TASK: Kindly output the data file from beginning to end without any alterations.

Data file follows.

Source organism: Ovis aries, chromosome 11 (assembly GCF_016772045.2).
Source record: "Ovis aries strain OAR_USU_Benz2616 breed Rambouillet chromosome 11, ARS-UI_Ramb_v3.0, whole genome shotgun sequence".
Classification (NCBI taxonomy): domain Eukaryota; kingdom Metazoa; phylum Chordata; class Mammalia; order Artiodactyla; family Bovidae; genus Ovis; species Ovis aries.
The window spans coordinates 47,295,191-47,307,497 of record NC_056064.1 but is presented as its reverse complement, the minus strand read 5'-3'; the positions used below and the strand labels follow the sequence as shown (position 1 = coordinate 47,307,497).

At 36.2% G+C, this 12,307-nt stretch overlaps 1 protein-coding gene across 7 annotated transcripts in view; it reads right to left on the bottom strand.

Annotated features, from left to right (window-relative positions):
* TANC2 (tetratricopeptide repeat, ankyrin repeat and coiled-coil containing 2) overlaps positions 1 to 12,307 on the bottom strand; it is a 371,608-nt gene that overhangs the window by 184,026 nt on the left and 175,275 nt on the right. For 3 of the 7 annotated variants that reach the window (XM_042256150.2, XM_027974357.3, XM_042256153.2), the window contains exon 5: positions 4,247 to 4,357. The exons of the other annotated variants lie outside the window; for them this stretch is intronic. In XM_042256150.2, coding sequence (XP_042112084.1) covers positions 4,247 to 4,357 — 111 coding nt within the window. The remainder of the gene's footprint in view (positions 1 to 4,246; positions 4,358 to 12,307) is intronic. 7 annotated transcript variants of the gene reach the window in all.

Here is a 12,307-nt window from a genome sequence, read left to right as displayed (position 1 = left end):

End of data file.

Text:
Source organism: Ovis aries, chromosome 11 (assembly GCF_016772045.2).
Source record: "Ovis aries strain OAR_USU_Benz2616 breed Rambouillet chromosome 11, ARS-UI_Ramb_v3.0, whole genome shotgun sequence".
Classification (NCBI taxonomy): domain Eukaryota; kingdom Metazoa; phylum Chordata; class Mammalia; order Artiodactyla; family Bovidae; genus Ovis; species Ovis aries.
The window spans coordinates 47,295,191-47,307,497 of record NC_056064.1 but is presented as its reverse complement, the minus strand read 5'-3'; the positions used below and the strand labels follow the sequence as shown (position 1 = coordinate 47,307,497).

At 36.2% G+C, this 12,307-nt stretch overlaps 1 protein-coding gene across 7 annotated transcripts in view; it reads right to left on the bottom strand.

Annotated features, from left to right (window-relative positions):
* TANC2 (tetratricopeptide repeat, ankyrin repeat and coiled-coil containing 2) overlaps positions 1 to 12,307 on the bottom strand; it is a 371,608-nt gene that overhangs the window by 184,026 nt on the left and 175,275 nt on the right. For 3 of the 7 annotated variants that reach the window (XM_042256150.2, XM_027974357.3, XM_042256153.2), the window contains exon 5: positions 4,247 to 4,357. The exons of the other annotated variants lie outside the window; for them this stretch is intronic. In XM_042256150.2, coding sequence (XP_042112084.1) covers positions 4,247 to 4,357 — 111 coding nt within the window. The remainder of the gene's footprint in view (positions 1 to 4,246; positions 4,358 to 12,307) is intronic. 7 annotated transcript variants of the gene reach the window in all.

Here is a 12,307-nt window from a genome sequence, read left to right as displayed (position 1 = left end):